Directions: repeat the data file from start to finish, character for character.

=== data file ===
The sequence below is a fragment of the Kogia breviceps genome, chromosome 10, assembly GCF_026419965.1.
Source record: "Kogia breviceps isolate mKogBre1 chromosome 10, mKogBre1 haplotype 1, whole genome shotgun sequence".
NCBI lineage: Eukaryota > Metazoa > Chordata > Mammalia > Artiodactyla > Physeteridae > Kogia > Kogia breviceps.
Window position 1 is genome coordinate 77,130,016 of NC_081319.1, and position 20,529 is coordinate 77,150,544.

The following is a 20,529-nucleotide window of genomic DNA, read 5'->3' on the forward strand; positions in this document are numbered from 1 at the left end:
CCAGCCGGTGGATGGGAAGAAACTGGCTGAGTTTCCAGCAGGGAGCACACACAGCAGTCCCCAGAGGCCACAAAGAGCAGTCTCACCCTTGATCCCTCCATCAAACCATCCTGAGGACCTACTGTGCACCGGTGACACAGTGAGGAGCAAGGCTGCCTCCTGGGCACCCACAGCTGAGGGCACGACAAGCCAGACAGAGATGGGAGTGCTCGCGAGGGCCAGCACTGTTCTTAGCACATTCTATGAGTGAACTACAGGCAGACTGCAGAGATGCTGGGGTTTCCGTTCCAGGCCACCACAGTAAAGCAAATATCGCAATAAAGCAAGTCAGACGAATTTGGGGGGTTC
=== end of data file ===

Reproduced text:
The sequence below is a fragment of the Kogia breviceps genome, chromosome 10, assembly GCF_026419965.1.
Source record: "Kogia breviceps isolate mKogBre1 chromosome 10, mKogBre1 haplotype 1, whole genome shotgun sequence".
NCBI lineage: Eukaryota > Metazoa > Chordata > Mammalia > Artiodactyla > Physeteridae > Kogia > Kogia breviceps.
Window position 1 is genome coordinate 77,130,016 of NC_081319.1, and position 20,529 is coordinate 77,150,544.

The following is a 20,529-nucleotide window of genomic DNA, read 5'->3' on the forward strand; positions in this document are numbered from 1 at the left end:
CCAGCCGGTGGATGGGAAGAAACTGGCTGAGTTTCCAGCAGGGAGCACACACAGCAGTCCCCAGAGGCCACAAAGAGCAGTCTCACCCTTGATCCCTCCATCAAACCATCCTGAGGACCTACTGTGCACCGGTGACACAGTGAGGAGCAAGGCTGCCTCCTGGGCACCCACAGCTGAGGGCACGACAAGCCAGACAGAGATGGGAGTGCTCGCGAGGGCCAGCACTGTTCTTAGCACATTCTATGAGTGAACTACAGGCAGACTGCAGAGATGCTGGGGTTTCCGTTCCAGGCCACCACAGTAAAGCAAATATCGCAATAAAGCAAGTCAGACGAATTTGGGGGGTTC